Amazon Nixes iPhone App Again
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Is Amazon going to be under siege once again from the blogosphere, this time in regard to a policy change pertaining to mobile use of its Product Advertising API?
That may be the case, as bloggers and Tweeters take up the cause of developer and Delicious Monster CEO Wil Shipley, who had to pull the iPhone version of his popular program Delicious Library due to Amazon's Advertising API guidelines. Delicious Library is a Mac-based media library system that has previously won Apple (NASDAQ: AAPL) design awards.
At issue is an Amazon (NASDAQ: AMZN) clause dating back to 2007, according to Shipley, that states "You will not, without our express prior written approval use any Product Advertising Content on or in connection with any site or application designed or intended for use with a mobile phone or other handheld device."
Shipley, who was using the Product Advertising API since before 2007, but for Mac computers and not iPhones, was unaware of the clause until Amazon lawyers contacted him. They demanded he remove the program from the Apple App store.
After a week of asking for an exemption via the link for doing so provided by Amazon, he was told Amazon wasn't making any exceptions, and tweeted that "they told me to remove it today, or they'd shut me down."
The move is prompting other developers to question Amazon's strategy. Jim Dovey, a Mac and iPhone mobile developer, believes Amazon wants to shut out mobile apps it doesn't oversee, citing the recent acquisition of mobile visual product search firm SnapTell.
"With the recent acquisition of SnapTell by Amazon subsidiary A9.com, it would seem that Amazon simply wants to try and own the entire mobile marketplace for its products itself. In essence it seems that while one horse bolted, desktop-based apps, they want to shut the door on the other -- mobile apps -- to keep it for themselves," Dovey told InternetNews.com.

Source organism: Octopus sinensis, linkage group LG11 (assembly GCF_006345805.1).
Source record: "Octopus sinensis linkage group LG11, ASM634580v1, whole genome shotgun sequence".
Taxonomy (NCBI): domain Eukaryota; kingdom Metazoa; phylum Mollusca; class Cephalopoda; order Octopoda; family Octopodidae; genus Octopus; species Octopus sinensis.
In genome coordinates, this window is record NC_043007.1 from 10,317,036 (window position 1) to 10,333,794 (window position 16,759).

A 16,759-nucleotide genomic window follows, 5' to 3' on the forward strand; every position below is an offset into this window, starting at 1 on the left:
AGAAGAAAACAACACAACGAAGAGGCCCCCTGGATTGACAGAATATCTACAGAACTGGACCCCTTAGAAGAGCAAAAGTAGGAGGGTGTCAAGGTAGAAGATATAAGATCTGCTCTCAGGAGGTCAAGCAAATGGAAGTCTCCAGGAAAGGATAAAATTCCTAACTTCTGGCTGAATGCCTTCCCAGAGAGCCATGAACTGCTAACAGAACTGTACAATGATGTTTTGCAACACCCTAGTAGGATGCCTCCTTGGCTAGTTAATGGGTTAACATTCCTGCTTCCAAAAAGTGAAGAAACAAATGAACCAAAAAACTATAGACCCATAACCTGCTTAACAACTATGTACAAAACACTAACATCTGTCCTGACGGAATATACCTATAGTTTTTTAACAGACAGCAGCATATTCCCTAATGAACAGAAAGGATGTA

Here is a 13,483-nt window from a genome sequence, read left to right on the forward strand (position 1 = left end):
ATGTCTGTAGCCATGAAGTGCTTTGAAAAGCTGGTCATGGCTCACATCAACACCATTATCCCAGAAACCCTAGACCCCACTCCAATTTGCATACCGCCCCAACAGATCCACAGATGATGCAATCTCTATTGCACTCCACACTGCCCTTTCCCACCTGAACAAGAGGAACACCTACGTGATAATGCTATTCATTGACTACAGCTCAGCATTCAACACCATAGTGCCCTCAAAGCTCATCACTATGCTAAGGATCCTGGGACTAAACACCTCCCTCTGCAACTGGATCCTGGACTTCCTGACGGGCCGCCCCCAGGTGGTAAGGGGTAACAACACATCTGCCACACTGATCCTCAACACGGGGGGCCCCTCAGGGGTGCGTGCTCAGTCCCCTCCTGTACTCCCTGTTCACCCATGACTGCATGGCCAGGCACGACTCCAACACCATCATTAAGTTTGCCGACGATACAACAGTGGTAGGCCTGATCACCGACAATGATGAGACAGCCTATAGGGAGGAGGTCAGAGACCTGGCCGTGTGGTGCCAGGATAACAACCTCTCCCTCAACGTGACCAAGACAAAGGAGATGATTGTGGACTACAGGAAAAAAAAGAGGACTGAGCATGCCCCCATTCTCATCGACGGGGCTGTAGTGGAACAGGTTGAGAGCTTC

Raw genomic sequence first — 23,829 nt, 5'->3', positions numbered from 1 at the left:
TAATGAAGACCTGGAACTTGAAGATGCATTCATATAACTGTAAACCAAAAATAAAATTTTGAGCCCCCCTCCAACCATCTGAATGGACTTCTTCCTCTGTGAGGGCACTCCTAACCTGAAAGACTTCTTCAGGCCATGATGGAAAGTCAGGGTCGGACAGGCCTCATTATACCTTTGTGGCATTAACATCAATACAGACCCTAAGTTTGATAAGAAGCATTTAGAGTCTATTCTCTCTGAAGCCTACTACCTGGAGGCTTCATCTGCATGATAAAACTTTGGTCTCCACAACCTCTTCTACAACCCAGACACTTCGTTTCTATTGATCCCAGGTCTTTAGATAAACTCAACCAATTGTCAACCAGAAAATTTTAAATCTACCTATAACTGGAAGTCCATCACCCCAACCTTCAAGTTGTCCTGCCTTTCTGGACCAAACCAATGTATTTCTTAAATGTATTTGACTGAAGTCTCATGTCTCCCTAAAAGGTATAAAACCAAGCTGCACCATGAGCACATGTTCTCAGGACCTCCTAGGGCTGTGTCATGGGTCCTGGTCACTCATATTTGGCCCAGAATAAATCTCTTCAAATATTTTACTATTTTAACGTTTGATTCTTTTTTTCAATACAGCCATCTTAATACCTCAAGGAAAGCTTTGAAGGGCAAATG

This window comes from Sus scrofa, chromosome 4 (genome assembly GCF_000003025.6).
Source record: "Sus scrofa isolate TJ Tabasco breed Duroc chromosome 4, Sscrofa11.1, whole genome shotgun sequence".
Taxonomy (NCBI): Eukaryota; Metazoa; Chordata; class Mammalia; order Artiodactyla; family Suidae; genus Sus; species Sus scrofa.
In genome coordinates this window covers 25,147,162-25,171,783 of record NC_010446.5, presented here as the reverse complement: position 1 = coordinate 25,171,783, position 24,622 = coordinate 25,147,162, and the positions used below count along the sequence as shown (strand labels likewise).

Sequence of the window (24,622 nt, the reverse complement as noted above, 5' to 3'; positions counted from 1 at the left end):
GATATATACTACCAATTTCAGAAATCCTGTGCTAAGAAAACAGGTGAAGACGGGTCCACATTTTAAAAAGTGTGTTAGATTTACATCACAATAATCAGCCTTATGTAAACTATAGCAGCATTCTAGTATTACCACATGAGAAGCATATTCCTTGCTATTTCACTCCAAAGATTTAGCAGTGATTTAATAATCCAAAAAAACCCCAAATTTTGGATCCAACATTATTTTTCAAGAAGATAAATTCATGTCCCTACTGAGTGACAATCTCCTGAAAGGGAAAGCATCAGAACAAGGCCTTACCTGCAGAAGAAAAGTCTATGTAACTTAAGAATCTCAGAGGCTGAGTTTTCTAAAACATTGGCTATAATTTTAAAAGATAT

He said the clause is unduly restrictive and essentially means Amazon is telling customers that they can only access Amazon content and purchase books on-the-go through amazon.com or the e-tailer's own iPhone application, which is still unavailable outside the US.
He goes on to say that Amazon is only hurting itself in the case of Delicious Library for the iPhone, which is a cataloging application for books, videos, CDs and games. The app organizes the things users already own, and then pulls down from Amazon some information about the items both for its own metadata to store and to suggest similar purchases to the user.
"The ridiculous thing about this action is in the very nature of Delicious Library and how it uses the Amazon API in question," said Dovey. He offered the following example: Say he has a lot of books by a favorite author. He goes into Delicious Library one day and scans through his books and sees that the writer has a new book coming out soon, available at a discount through Amazon. He didn't know that before, so he clicks a button and goes to Amazon to buy it.
"Amazon gets all the money, minus its usual affiliate kickback which goes to Delicious Monster... The API isn't being used to make money for anyone else -- it's used in exactly the manner Amazon themselves would use it, to promote its services and encourage people to give them money," said Dovey.
He does say that perhaps the clause, written when the mobile market was still taking off, is outdated and Amazon simply has yet to reassess how it wants to handle mobile apps.
"The mobile Internet is booming, and has even begun to standardize around a particular browser rendering engine. That sounds like a fairly clear environment to me, so it should be time for Amazon to revisit these terms by now," he said.
It appears this is not the first time an iPhone app has run afoul of Amazon. In November 2008, an Amazon shopping client for the iPhone called Mazo was rejected by Amazon and removed from the App Store under similar circumstances. Then, about a week later, Amazon released its own iPhone app with similar features.
Amazon had not responded to an invitation to comment by press time.